Is Intervening in Libya in American Interests?
Posted by Shadi Hamid
Does the US have a vital national security interest in Libya? It depends on how you define interests. But even if there's no clear-cut 'imminent threat' to U.S. security, that may actually be a good thing. The perception has long been that the U.S. only intervenes when it has "vital interests at stake." But, this time, we're presumably doing it to protect civilians, prevent a bloodbath, and assist those valiantly fighting for democracy. So the very fact that less may be directly at stake for the U.S. does not give me pause. If anything, that is another reason why this intervention should be applauded (isn't that why it's called humanitarian intervention?).
In any case, I happen to define "interests" more broadly than, say, Daniel Larison who has made strong arguments against intervention (including criticizing my recent post). One of the main sources of Arab antipathy toward America is our long, tragic history of supporting repressive dictatorships in the region. This five-decade-long bi-partisan policy gave us the self-destructing Arab world that we have now (and also contributed to the rise of Arab terrorism as Steven Brooke and I argue here). The "stability paradigm," - which is just about as "realist" as you can get - has proven a failure. It is critical, then, that the U.S. begin to align itself with forces of democratic change. Autocracies, after all, don't last forever. Libya is part of this bigger strategic picture. People have warned that applying the "responsibility to protect" in cases where autocracies massacre their own citizens could set a precedent. But that is precisely the point - it should set a precedent.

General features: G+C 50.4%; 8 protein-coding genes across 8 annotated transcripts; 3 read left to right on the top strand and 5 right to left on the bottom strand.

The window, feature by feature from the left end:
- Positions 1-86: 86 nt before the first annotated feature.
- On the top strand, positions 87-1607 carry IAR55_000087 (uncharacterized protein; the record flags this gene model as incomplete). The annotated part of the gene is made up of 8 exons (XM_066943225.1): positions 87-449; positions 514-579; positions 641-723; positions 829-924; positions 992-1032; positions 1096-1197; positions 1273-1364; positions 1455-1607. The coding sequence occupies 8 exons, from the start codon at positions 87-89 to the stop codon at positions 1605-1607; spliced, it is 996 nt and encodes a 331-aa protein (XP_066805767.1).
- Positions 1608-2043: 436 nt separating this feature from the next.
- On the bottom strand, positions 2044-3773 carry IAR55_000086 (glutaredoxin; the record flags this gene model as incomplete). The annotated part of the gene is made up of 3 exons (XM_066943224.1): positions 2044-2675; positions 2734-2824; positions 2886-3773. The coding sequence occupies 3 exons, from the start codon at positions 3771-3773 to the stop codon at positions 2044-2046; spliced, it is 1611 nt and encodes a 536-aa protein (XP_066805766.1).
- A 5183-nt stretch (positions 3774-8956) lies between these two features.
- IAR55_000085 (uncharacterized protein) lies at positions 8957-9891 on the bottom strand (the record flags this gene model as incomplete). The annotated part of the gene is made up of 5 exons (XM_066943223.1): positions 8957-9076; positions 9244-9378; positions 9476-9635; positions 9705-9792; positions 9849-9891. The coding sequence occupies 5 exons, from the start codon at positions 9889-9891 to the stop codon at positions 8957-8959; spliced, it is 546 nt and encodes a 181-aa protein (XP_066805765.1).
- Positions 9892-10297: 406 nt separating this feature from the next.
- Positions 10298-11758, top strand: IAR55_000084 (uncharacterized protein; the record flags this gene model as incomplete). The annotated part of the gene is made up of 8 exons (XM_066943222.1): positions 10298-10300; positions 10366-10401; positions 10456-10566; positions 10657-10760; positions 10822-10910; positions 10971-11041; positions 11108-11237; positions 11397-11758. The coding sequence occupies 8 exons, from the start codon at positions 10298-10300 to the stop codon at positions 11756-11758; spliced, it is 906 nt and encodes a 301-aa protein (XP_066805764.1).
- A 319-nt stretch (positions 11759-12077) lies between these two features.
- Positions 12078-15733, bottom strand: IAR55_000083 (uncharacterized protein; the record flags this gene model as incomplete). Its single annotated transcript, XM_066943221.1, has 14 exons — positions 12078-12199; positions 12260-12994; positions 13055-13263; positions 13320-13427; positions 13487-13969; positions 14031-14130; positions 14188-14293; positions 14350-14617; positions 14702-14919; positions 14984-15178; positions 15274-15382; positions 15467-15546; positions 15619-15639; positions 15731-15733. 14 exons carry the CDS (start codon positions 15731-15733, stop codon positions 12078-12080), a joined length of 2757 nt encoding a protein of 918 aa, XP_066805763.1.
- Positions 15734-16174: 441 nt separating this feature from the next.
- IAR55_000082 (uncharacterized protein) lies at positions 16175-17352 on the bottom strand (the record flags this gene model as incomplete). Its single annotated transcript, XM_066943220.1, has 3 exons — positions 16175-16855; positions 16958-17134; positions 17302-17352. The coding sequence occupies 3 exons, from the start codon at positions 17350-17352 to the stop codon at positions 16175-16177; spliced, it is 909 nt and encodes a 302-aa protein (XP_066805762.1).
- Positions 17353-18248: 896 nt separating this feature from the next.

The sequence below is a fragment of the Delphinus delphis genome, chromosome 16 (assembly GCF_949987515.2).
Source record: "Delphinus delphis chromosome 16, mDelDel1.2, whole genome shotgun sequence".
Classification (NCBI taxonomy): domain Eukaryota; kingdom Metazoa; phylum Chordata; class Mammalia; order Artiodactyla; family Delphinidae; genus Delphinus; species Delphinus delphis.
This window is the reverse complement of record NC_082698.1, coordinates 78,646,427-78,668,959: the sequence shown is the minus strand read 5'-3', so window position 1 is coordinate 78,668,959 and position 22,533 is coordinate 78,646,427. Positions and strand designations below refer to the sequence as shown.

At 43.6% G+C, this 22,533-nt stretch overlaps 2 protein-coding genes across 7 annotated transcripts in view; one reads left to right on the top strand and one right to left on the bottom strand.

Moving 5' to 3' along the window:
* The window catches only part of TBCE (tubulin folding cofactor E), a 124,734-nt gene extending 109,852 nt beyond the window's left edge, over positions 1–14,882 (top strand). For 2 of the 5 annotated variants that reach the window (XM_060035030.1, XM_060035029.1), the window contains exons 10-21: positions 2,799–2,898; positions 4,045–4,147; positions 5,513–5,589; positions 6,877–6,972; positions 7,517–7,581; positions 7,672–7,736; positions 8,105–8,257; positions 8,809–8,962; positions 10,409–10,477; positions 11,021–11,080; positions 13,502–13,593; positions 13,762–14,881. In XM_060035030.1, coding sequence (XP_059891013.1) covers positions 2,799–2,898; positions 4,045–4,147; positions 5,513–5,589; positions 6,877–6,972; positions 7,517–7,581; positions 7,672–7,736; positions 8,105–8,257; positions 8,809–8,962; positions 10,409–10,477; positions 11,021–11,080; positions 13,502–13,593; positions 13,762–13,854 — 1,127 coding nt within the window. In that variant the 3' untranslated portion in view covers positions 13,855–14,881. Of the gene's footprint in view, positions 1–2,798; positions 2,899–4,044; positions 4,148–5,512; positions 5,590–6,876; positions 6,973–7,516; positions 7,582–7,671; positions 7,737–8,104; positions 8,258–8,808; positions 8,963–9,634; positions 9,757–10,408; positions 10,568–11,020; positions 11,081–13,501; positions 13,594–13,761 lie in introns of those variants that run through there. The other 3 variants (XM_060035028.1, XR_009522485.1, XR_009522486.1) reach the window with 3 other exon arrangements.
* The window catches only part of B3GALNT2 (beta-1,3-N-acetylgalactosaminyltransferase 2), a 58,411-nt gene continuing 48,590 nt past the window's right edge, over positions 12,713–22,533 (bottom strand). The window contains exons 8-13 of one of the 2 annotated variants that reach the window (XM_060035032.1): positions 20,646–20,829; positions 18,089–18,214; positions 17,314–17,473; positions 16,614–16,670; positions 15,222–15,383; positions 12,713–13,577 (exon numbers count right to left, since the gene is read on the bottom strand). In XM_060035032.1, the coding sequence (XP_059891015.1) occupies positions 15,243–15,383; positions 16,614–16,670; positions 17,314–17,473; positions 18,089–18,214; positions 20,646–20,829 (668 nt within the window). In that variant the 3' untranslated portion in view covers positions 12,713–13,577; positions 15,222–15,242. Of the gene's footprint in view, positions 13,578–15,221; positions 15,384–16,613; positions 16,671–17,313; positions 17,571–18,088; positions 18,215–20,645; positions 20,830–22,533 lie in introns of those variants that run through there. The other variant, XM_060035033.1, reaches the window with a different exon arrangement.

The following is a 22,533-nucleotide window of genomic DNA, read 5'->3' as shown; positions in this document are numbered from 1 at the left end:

By contrast, if Libya fails, Qaddafi stays in power, and the rebels are crushed, it will mark the end of what's left of the Arab spring. It will send a dangerous message to autocrats: if you want to stay in power, do what Qaddafi did. We should also note that after a people are brutally and systematically crushed, it takes a long time for them to recover (Syria and Algeria are two instructive examples). This would end Libyans' dream of democracy for quite possibly decades.
Does Larison think that being remembered for letting Libyans get slaughtered is going to facilitate a promising future of U.S.-Arab relations? No, it will be another blot on America's record. That is why I found it odd that Philip Gourevitch cited our support for autocrats as a reason to be wary of intervention. Wouldn't it be the opposite? Others, like Ezra Klein and Andrew Sullivan, as well as Gourevitch have wondered why we haven't intervened in, say, Ivory Coast or Burma where atrocities were (and are) being committed. This is the argument I find the most difficult to wrap my head around. Doing nothing in two countries does not justify doing nothing in a third. Doing the wrong thing consistently seems no better to me than doing the wrong thing inconsistently. I'd rather us get this one right than none of them. We also have to be realistic: politics, and by extension, foreign policy is about the art of the possible. It would be very difficult to assemble an international coalition to intervene in Ivory Coast or Burma tomorrow. But that internatonal coalition is already in place in the case of Libya, receiving unprecedented Arab support (and U.N authorization). So to the question of why Libya, the answer is relatively straightforward: because we can - where, in other countries, we can't.